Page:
Xylella can attack grape vines but there are several strains of the bacteria, which do not necessarily cross over.
It appears to have been introduced to Italy in 2013 from an ornamental coffee plant, which came through the port of Rotterdam from Costa Rica. Since then thousands of acres of olive groves have been affected and the European Commission has urged the country to cut down all infected trees.
The infected plant found this week in France marks the first appearance of the bacteria in Europe outside Italy. French inspectors found no trace of the insects that transmit the bacteria on or around the plant at Rungis and said it would be unlikely to spread.
Earlier this month France angered Italy when it introduced a ban on plants coming from Xylella-infected areas in Europe.
Jean-Yves Rasplus, an entomologist from French National institute of agronomic research (Inra), explains how the bacteria affects plants and why France should be concerned.
Jean-Yves Rasplus: This bacteria affects the sap, preventing it from moving around to different parts of the plant. The plant dries out. It’s like it is burned. This happens quickly: for big trees, it’s a matter of months. It impacts olive trees in Southern Europe very quickly.
RFI: How is it transmitted?
J-YR: It is transmitted by leaf hoppers, tiny insects that suck the sap and transmit the disease, a bit like mosquitoes do with humans. There are several species and we don’t know which ones are transmitting the disease in Europe. Italian researchers have identified one but otherwise we do not know how many species can transmit the disease. Even cicadas could transmit it!
RFI: Now that Xylella has appeared in France, how concerned should wine growers be?
J-YR: There are different strains of the bacteria: five sub-species and several strains. Some strains attack mostly olive trees and other plants. Others attack grape vines. For the time being, there is no proof that the strain affecting olives can shift to grape vines. So, for now, there is no reason to believe that this strain affecting olives is dangerous for wine.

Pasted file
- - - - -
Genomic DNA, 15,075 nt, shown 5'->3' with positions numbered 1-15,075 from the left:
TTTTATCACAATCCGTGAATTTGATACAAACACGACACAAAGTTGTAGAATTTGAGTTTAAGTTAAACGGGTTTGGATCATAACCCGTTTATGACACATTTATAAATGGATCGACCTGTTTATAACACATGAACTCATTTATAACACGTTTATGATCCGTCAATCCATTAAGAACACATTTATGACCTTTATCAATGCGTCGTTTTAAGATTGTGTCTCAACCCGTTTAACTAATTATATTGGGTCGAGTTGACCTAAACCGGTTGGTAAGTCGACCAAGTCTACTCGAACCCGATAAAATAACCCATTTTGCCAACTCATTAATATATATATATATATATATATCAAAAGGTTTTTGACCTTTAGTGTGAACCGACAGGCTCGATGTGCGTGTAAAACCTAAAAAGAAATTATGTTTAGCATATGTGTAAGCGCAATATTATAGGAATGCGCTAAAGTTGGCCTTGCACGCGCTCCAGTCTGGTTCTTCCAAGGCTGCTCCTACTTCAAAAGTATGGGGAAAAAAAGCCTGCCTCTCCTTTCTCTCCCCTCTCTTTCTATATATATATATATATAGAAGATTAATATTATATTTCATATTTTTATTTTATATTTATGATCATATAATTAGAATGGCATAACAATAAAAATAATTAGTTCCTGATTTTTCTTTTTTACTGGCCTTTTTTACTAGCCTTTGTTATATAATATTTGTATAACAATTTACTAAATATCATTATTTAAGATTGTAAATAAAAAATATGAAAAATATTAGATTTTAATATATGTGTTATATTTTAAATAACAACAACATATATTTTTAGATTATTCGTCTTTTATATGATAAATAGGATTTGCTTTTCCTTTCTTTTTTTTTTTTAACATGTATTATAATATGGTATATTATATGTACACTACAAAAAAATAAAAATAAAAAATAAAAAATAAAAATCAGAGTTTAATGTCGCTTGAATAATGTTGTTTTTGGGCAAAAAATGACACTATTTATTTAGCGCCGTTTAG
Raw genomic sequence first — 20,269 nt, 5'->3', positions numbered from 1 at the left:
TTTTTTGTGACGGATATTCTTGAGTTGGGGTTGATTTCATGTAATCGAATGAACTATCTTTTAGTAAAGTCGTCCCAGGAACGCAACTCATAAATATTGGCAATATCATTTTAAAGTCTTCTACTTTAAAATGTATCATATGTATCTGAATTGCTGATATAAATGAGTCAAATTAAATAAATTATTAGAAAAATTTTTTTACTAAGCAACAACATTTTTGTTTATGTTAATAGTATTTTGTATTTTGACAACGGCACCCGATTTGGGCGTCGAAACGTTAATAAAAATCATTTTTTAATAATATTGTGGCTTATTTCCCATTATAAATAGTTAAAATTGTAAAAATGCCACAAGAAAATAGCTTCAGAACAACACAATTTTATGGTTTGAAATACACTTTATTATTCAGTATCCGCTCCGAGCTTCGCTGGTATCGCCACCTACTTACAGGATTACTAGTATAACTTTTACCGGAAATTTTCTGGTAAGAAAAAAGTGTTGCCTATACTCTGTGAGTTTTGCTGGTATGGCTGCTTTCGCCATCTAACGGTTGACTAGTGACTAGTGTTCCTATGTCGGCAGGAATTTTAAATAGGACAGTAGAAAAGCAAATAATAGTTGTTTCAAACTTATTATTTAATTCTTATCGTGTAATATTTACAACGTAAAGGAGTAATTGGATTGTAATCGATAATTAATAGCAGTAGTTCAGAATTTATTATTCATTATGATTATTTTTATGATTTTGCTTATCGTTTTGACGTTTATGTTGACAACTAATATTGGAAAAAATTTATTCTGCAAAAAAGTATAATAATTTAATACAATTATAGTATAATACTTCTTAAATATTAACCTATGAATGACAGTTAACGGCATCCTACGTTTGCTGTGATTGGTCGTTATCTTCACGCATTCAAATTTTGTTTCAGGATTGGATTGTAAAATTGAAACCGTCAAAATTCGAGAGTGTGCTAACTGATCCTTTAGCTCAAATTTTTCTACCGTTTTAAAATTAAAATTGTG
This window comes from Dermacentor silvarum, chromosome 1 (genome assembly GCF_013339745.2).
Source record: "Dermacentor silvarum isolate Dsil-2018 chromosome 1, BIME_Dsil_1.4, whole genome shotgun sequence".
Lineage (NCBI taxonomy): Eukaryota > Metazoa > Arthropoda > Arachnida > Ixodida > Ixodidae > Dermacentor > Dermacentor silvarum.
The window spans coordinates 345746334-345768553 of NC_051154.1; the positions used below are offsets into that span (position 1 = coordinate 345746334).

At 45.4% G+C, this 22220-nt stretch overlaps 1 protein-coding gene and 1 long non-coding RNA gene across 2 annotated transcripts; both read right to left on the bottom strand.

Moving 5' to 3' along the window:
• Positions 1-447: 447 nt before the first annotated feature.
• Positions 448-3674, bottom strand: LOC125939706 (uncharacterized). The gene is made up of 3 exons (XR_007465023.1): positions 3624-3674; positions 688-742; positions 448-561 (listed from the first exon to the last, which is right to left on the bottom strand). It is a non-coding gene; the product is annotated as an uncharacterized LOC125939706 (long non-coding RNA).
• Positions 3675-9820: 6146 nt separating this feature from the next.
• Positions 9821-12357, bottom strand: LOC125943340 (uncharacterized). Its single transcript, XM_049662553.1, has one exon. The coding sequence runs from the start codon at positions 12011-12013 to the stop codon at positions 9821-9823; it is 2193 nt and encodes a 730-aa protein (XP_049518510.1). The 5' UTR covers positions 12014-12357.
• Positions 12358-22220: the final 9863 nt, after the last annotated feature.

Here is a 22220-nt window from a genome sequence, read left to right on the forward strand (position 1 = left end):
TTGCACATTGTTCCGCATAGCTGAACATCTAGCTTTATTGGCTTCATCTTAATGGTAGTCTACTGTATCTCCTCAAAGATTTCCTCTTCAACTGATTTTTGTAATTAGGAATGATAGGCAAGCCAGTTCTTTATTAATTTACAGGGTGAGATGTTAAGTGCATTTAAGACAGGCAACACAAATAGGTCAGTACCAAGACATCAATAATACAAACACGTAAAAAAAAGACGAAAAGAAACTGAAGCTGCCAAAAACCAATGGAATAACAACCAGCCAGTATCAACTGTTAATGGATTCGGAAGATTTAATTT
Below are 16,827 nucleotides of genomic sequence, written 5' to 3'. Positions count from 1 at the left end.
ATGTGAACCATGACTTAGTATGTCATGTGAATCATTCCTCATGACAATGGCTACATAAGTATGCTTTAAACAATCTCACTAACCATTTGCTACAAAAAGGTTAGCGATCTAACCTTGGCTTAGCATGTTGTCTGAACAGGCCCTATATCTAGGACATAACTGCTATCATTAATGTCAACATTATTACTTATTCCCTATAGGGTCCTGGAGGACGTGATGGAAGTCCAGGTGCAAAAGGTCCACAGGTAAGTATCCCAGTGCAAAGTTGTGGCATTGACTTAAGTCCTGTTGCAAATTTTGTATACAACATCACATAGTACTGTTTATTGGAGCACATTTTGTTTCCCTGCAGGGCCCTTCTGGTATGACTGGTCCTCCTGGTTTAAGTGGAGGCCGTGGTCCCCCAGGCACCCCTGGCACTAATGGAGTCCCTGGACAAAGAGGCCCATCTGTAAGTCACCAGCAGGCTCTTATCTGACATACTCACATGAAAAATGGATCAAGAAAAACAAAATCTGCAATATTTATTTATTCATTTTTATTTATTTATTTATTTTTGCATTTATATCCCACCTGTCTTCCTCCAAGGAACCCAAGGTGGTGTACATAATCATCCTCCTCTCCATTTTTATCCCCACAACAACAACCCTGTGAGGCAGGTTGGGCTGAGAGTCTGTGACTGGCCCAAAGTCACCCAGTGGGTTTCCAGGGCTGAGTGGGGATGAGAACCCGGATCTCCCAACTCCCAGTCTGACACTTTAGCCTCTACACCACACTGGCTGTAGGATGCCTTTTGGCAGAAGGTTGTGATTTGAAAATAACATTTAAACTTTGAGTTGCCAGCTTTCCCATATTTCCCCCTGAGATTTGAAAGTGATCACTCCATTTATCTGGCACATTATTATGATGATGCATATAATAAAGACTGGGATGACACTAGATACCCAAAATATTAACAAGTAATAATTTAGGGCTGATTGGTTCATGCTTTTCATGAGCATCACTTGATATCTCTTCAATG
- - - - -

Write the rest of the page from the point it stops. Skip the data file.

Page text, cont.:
The one affecting coffee plants can shift to other plants, like olive trees. But again it depends on the strain. And it is important to know which one [appeared in France] before being concerned about its shift to wine.
RFI: Are you saying that France should not be concerned about bacteria coming from Italy?
J-YR: It would be nonsense to not close exchanges from infected areas to other European countries. This is a very dangerous bacteria, so you have to be careful to avoid any contamination.
But we must accurately identify which strain is which before any further discussion [on limiting trade].
RFI: So you are saying that the discovery of the diseased plant in France should be a concern but not a reason for panic?
J-YR: Exactly. Don’t panic. It shows that we need to investigate and survey the different parts of Europe. And we must intercept plants before they contaminate other plants in other countries … It is tricky to intercept plants that people bring into Europe because there are not enough means to oversee what comes in.